shake

Lynette Justice prepares a Reese’s Cup milk shake at the Shake Shop in Grayson. The store specializes in ice cream treats, but features food, as well.

The old Shake Shop in Grayson has been gone since the 1980s, but the place obviously hasn’t been forgotten.

A new restaurant by the same name opened at the beginning of August, and customers seem to be making up for lost time.

“We thought we’d open up, and things would be slow at first, and we’d have time to work out all the kinks,” said Lynette Justice, who opened the business with her husband, John.

However, opening weekend happened to be the same weekend as the U.S. 60 Yard Sale, which drew herds of people between Ashland and Grayson along the connecting highway. Subsequently, the crowds found their way to the Shake Shop.

“Instead of working things out, we had to hit the ground running,” Lynette said. “We’ve already had to up our staff from nine to 16.”

The new Shake Shop works on much the same principle as Crisp’s Dairy Treat in Ashland — a small, drive-up building that offers ice cream, milk shakes and other frozen treats along with a wide selection of food items.

Lynette Justice said she and her husband wanted to revive the tradition of the Shake Shop, which was a special place for both of them in their childhood years.

“I’m from Elliott County, so, when my family would come up to Grayson, I’d always get to eat at the Shake Shop, and it was a real treat for me,” she said. “My husband grew up here, and going to the Shake Shop was one of his routines.”

In missing that type of establishment, the couple decided to open up their own. When choosing the name, there seemed to be no better way to honor the old tradition than by bringing back the old name, Lynette said.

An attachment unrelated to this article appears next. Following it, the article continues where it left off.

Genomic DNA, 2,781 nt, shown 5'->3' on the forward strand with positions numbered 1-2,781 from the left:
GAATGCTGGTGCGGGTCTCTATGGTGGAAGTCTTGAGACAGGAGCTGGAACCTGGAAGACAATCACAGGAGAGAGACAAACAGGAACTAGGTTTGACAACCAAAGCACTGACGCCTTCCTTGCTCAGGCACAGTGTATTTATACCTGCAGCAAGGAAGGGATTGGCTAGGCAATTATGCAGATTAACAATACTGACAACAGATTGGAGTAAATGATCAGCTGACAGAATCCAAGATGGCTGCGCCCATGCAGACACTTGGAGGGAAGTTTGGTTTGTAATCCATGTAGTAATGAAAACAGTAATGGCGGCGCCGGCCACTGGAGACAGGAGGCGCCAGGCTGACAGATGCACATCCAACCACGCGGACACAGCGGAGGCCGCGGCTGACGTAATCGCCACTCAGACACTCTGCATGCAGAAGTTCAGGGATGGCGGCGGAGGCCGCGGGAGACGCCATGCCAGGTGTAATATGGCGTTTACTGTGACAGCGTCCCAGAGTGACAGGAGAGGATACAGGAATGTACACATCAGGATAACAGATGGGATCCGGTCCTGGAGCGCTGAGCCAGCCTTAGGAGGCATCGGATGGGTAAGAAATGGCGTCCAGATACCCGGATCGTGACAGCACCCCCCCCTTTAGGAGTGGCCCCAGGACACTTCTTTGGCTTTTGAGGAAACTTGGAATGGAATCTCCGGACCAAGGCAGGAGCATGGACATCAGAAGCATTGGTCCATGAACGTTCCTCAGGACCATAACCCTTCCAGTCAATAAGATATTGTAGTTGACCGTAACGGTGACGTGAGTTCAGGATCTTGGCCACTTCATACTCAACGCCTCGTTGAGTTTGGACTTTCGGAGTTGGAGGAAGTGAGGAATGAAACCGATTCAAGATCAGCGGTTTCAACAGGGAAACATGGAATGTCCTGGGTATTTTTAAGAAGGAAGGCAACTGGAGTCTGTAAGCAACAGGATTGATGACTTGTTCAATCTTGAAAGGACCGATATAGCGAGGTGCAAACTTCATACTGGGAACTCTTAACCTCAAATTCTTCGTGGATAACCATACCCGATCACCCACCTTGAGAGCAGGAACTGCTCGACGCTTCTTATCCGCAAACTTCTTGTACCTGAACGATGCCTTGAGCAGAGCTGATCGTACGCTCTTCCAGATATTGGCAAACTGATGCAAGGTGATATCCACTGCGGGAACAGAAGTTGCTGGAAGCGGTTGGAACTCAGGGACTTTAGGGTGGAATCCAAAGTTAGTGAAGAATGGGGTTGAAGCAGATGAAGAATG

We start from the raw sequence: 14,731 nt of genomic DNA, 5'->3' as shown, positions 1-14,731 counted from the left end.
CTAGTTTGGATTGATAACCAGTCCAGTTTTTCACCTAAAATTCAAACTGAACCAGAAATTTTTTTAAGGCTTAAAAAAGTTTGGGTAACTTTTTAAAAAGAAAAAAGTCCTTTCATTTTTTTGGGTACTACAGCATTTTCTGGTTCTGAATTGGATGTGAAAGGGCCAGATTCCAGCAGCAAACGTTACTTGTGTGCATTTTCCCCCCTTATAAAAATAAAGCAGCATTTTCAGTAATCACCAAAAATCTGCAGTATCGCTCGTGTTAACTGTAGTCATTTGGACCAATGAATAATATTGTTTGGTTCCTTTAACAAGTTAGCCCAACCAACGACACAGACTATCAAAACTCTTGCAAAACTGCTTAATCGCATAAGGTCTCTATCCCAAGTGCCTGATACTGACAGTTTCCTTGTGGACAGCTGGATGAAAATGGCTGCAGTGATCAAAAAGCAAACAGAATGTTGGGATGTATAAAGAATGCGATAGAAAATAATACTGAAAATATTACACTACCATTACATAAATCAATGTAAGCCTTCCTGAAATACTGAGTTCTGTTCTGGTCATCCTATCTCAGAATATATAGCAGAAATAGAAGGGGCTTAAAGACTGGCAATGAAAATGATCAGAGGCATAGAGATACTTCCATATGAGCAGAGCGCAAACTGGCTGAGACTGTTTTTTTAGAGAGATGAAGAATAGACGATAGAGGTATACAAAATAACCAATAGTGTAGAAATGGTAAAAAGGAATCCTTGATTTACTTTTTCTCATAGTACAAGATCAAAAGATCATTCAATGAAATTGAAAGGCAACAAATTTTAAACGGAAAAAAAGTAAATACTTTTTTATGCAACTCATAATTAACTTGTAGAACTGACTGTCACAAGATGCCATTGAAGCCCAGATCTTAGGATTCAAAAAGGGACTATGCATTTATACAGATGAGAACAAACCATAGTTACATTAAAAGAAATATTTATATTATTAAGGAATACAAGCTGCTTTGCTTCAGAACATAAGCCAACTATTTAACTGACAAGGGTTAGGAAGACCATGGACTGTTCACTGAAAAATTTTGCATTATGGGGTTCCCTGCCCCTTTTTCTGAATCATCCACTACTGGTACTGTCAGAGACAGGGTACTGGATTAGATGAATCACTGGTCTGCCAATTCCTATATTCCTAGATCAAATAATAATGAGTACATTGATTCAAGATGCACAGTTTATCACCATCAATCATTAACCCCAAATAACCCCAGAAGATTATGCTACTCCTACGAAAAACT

“We kept going around on the name and it always seemed to come back to the Shake Shop,” she said. “That was such a great restaurant from years past, so that’s what we went with.”

Jill York, president of the Grayson Area Chamber of Commerce, said she believes the Justices have a successful formula in place.

“The old Shake Shop was an institution going back even to the ’50s,” she said. “People loved that place, and they missed it.”

The previous incarnation of the Shake Shop was owned and operated by Paul and Jenny Wilson, both of whom are now deceased.

“I think it’s great that we have a place like that again,” York said. “I’ve had a couple of shakes down there, and they’re doing a real good job.”

Running the establishment has fallen mostly to Lynette, with John Justice running the other businesses the family owns in Grayson.

It’s been a full-time endeavor for Lynette. In fact, it’s not unusual for her to start the day at the shop at 8:30 in the morning, and not leave until 10 at night.

Occasionally, she’s stayed at the store until 1 or 2 a.m., but she said it doesn’t bother her.

“I’m a high energy person,” she said. “I’m used to putting in the time, and I’m always up for a new challenge.”

For the present, the Justices plan to keep the Shake Shop open year round, rather than just operate it seasonally, as many other dairy bar owners opt to do.

“If it doesn’t work out, then we’ll see if we want to change things,” Lynette said. “But, right now, we anticipate being open all year.

“When the weather cools down, we’ll probably bring in some daily specials and things like that.”

So far, the experience has been a positive one, with the Shake Shop receiving plenty of business and plenty of approval from the locals.

“We want to provide a good product and good service, because that’s what you have to have to succeed,” Lynette said. “I love the people who come here, and so far we’ve gotten a lot of positive feedback, so hopefully things are on their way.”

BEN FIELDS can be reached at bfields@dailyindependent.com or (606) 326-2651.

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